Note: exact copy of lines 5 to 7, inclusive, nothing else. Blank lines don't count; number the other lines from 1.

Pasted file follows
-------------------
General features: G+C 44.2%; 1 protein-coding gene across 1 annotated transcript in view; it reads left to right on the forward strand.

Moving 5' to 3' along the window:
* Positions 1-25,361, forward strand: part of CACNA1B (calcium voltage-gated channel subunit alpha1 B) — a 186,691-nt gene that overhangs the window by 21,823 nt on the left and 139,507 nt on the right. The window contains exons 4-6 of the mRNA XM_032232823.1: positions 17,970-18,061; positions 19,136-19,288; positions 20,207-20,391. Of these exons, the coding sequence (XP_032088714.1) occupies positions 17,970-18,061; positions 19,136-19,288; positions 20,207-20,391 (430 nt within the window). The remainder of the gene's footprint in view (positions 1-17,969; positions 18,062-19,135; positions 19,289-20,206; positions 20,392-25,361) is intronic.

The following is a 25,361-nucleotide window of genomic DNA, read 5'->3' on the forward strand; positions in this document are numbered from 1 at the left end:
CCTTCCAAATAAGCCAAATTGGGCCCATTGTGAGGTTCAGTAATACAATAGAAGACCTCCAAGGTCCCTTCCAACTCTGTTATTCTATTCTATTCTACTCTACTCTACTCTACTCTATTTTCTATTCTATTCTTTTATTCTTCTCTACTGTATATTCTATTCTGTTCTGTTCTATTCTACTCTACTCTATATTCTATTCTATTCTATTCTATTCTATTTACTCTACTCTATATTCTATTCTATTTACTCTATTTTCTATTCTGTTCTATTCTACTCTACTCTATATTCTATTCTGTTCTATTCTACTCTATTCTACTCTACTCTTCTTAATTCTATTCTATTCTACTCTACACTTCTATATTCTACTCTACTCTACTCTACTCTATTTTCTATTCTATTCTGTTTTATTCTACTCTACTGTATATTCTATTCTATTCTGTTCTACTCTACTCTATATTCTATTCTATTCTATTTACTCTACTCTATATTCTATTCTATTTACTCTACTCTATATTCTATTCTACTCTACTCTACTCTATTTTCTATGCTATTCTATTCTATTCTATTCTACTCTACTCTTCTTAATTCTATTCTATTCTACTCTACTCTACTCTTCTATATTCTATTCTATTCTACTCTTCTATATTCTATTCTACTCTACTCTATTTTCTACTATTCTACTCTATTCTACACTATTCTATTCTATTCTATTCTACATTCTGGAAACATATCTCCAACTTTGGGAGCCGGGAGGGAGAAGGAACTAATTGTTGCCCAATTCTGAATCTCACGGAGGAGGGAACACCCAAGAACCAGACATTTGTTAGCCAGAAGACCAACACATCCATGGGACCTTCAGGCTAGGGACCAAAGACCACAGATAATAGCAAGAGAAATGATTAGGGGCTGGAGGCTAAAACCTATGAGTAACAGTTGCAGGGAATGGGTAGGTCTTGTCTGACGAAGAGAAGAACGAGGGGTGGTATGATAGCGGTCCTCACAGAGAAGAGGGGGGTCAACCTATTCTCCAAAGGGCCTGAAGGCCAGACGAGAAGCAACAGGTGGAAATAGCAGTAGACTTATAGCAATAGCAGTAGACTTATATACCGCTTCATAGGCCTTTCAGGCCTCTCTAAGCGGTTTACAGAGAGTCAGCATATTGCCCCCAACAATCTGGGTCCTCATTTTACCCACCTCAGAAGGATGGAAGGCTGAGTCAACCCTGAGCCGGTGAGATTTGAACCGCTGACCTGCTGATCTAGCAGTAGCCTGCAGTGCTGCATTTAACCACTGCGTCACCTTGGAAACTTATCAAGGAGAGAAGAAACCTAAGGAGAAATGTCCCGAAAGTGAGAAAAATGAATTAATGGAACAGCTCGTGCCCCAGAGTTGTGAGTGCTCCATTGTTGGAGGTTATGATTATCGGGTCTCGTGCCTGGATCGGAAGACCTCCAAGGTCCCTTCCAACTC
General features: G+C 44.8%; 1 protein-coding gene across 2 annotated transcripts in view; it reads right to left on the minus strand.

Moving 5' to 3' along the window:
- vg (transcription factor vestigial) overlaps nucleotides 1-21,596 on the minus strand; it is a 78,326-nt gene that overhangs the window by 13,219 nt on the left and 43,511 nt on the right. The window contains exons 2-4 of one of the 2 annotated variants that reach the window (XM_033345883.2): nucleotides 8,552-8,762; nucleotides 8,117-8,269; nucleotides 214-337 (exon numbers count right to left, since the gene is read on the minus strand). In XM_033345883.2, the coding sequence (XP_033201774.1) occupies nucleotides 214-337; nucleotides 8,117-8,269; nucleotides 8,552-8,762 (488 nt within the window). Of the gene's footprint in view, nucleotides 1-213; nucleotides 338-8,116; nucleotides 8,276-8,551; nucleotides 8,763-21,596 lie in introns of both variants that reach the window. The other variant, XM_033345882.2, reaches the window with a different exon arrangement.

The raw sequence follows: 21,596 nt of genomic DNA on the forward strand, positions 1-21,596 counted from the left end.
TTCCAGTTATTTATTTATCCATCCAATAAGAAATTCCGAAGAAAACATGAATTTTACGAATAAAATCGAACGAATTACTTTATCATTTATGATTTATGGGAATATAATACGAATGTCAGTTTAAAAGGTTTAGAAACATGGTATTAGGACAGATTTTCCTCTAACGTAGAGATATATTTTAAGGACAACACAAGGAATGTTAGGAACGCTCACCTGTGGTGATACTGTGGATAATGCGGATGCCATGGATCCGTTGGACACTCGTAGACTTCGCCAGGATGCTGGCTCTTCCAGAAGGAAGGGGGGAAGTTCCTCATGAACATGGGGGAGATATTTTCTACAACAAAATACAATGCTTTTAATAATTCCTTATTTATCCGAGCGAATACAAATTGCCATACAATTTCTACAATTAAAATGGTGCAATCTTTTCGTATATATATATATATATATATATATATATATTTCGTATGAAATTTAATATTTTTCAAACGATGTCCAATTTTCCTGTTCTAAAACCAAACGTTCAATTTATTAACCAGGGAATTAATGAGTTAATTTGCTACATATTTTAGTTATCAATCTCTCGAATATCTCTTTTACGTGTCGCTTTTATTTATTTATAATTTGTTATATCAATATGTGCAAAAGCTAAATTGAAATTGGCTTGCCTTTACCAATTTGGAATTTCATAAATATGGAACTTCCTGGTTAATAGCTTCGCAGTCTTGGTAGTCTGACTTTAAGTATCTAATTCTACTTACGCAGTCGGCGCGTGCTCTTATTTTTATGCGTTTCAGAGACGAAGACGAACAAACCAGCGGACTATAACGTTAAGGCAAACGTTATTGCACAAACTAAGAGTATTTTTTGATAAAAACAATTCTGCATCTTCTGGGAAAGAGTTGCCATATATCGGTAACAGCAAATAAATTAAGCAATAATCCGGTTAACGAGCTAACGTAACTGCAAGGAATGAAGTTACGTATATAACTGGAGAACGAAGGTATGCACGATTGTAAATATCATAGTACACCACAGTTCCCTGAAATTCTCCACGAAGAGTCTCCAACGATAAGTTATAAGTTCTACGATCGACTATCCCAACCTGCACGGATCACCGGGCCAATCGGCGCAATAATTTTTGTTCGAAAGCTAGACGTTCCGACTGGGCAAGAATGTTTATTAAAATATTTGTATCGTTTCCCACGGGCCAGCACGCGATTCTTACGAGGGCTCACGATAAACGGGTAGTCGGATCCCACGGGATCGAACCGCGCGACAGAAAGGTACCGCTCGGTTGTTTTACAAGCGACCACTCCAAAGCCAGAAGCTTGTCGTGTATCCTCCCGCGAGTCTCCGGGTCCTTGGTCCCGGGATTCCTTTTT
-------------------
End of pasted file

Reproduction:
CCTTCCAAATAAGCCAAATTGGGCCCATTGTGAGGTTCAGTAATACAATAGAAGACCTCCAAGGTCCCTTCCAACTCTGTTATTCTATTCTATTCTACTCTACTCTACTCTACTCTATTTTCTATTCTATTCTTTTATTCTTCTCTACTGTATATTCTATTCTGTTCTGTTCTATTCTACTCTACTCTATATTCTATTCTATTCTATTCTATTCTATTTACTCTACTCTATATTCTATTCTATTTACTCTATTTTCTATTCTGTTCTATTCTACTCTACTCTATATTCTATTCTGTTCTATTCTACTCTATTCTACTCTACTCTTCTTAATTCTATTCTATTCTACTCTACACTTCTATATTCTACTCTACTCTACTCTACTCTATTTTCTATTCTATTCTGTTTTATTCTACTCTACTGTATATTCTATTCTATTCTGTTCTACTCTACTCTATATTCTATTCTATTCTATTTACTCTACTCTATATTCTATTCTATTTACTCTACTCTATATTCTATTCTACTCTACTCTACTCTATTTTCTATGCTATTCTATTCTATTCTATTCTACTCTACTCTTCTTAATTCTATTCTATTCTACTCTACTCTACTCTTCTATATTCTATTCTATTCTACTCTTCTATATTCTATTCTACTCTACTCTATTTTCTACTATTCTACTCTATTCTACACTATTCTATTCTATTCTATTCTACATTCTGGAAACATATCTCCAACTTTGGGAGCCGGGAGGGAGAAGGAACTAATTGTTGCCCAATTCTGAATCTCACGGAGGAGGGAACACCCAAGAACCAGACATTTGTTAGCCAGAAGACCAACACATCCATGGGACCTTCAGGCTAGGGACCAAAGACCACAGATAATAGCAAGAGAAATGATTAGGGGCTGGAGGCTAAAACCTATGAGTAACAGTTGCAGGGAATGGGTAGGTCTTGTCTGACGAAGAGAAGAACGAGGGGTGGTATGATAGCGGTCCTCACAGAGAAGAGGGGGGTCAACCTATTCTCCAAAGGGCCTGAAGGCCAGACGAGAAGCAACAGGTGGAAATAGCAGTAGACTTATAGCAATAGCAGTAGACTTATATACCGCTTCATAGGCCTTTCAGGCCTCTCTAAGCGGTTTACAGAGAGTCAGCATATTGCCCCCAACAATCTGGGTCCTCATTTTACCCACCTCAGAAGGATGGAAGGCTGAGTCAACCCTGAGCCGGTGAGATTTGAACCGCTGACCTGCTGATCTAGCAGTAGCCTGCAGTGCTGCATTTAACCACTGCGTCACCTTGGAAACTTATCAAGGAGAGAAGAAACCTAAGGAGAAATGTCCCGAAAGTGAGAAAAATGAATTAATGGAACAGCTCGTGCCCCAGAGTTGTGAGTGCTCCATTGTTGGAGGTTATGATTATCGGGTCTCGTGCCTGGATCGGAAGACCTCCAAGGTCCCTTCCAACTC
General features: G+C 44.8%; 1 protein-coding gene across 2 annotated transcripts in view; it reads right to left on the minus strand.

Moving 5' to 3' along the window: